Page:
Cinema Music and Wallpaper Sounds:Music • CD
11/12/2016, Paul PLEDGER
This limited-edition release of 'seminal electronic work' by one of the UK's oft-overlooked synth-pop creators doesn't just hold retro sway with the contents' origins - new-wave designer Malcolm Garrett has crafted the somewhat minimal sleeve and post-punk observer and archivist Jon Savage formulated the sleeve-notes. So that's a tick-list in itself. Add in the composer's CV - co-founder and singer of Buzzcocks, plus responsible for a string of cerebral synth-pop albums in the '80s before regrouping the former and resuming live duties - and Cinema Music becomes something of an astonishing album.
This is the 1976 that wasn't made public. Beyond punk's sneering snotty underbelly, disco's rigidly streetwise candour and prog's occasionally po-faced histrionics, electronic music was largely overruled by the mainstream music-press and the opinion-worshipping record-buying public of the time. Kraftwerk, Cluster, Neu! and Can weren't exactly flavour of the month with UK audiences in the mid-'70s, although this shameful state of affairs began to change with the advent of Trans Europe Express.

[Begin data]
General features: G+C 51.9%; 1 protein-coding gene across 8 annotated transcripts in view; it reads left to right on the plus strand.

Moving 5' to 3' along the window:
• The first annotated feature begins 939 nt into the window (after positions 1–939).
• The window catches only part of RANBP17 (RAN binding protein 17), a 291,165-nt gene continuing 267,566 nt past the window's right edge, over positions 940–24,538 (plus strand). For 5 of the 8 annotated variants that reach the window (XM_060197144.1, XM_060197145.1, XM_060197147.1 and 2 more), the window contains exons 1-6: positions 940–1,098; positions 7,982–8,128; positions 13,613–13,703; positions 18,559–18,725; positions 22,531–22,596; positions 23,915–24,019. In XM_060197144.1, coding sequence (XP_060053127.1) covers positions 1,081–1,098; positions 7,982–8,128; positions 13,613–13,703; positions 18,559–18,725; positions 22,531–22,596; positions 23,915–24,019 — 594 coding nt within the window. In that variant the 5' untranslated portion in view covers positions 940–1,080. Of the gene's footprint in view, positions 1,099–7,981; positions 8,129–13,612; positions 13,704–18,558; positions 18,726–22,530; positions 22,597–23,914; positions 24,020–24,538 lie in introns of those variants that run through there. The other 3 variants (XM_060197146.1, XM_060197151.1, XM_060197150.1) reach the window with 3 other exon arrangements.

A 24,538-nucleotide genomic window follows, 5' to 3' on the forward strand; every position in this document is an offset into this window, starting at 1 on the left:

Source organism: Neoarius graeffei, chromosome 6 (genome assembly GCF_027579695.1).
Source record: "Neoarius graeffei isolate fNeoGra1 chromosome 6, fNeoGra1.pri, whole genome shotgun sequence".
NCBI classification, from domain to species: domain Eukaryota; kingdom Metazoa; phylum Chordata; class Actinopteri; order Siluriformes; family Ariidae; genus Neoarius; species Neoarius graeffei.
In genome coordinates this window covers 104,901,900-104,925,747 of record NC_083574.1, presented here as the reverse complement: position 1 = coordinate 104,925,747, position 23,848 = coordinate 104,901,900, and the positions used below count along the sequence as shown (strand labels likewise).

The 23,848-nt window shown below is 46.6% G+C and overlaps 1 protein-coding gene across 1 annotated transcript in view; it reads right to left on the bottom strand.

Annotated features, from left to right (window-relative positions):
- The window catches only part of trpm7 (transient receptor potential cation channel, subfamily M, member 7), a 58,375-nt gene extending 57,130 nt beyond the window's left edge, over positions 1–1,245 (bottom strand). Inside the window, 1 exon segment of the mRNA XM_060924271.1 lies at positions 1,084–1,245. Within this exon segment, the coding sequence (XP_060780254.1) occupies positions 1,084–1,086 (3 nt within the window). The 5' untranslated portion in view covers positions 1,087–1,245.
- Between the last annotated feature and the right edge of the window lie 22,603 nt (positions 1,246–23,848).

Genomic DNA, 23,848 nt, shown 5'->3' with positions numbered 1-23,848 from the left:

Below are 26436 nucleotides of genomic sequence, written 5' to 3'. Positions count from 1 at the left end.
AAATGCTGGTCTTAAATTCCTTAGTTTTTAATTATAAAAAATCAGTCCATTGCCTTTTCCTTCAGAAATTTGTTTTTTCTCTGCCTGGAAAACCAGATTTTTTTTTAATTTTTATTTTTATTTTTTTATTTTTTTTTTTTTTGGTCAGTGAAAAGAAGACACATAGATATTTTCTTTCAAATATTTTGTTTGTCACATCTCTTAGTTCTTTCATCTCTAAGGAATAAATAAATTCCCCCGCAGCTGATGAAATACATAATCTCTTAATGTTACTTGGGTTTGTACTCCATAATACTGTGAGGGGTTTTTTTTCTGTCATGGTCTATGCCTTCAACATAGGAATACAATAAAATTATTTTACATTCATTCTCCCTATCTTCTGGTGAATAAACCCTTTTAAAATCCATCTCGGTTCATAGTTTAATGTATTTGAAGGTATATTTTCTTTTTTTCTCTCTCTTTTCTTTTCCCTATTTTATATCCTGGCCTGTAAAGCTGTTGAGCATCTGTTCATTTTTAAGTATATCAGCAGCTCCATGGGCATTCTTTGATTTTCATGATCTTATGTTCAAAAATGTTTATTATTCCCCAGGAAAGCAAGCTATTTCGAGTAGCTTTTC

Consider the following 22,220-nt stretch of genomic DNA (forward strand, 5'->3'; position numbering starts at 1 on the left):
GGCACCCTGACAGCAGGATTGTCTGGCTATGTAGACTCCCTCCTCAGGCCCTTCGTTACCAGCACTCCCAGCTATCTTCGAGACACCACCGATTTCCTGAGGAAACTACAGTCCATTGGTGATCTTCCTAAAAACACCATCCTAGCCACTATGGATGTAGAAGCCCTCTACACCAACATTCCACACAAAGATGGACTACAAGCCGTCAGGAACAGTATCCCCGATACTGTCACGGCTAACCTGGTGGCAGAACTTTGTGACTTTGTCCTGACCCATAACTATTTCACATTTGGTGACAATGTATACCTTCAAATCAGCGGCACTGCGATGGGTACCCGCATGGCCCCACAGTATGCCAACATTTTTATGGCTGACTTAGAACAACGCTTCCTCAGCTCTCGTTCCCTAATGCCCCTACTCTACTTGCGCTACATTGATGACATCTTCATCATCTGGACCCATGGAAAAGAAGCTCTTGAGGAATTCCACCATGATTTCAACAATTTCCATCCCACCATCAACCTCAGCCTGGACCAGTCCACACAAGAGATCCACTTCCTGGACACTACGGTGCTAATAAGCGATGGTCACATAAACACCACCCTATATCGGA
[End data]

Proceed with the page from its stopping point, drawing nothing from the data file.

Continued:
Shelley's contribution to electronica began in 1974 with the distorted primitive machined oscillations that went on to form the album Sky Yen, finally issued in 1980. Cinema Music isn't dissimilar in that it's a vocal-free experience, however the final result is somewhat more listenable, save for the discordant diz-rhythmia generated at various intervals in Part Two. Before all that, the 21-minute first track utilises the deftest of drum machines, pulsating keyboards and random ad-hoc melodies that gradually fuse into a funereal sombre denouement.
The aforementioned side two is less restrained and more like random druggy library music for those that hate to sleep. A mite disturbed, schizoid even, Part Two rattles around like ball-bearings in a tin, replete with ad-hoc melodies and monotone indistinct cacophonous stabs.
Poles apart from Shelley's later radio-friendly solo efforts and earlier Buzzcocks anthems, Cinema Music and Wallpaper Sounds nonetheless inadvertently carries the punk aesthetic of doing what you want and doing it yourself. A curio brimming with heritage and charm.
This review also appeared on Flipside Reviews
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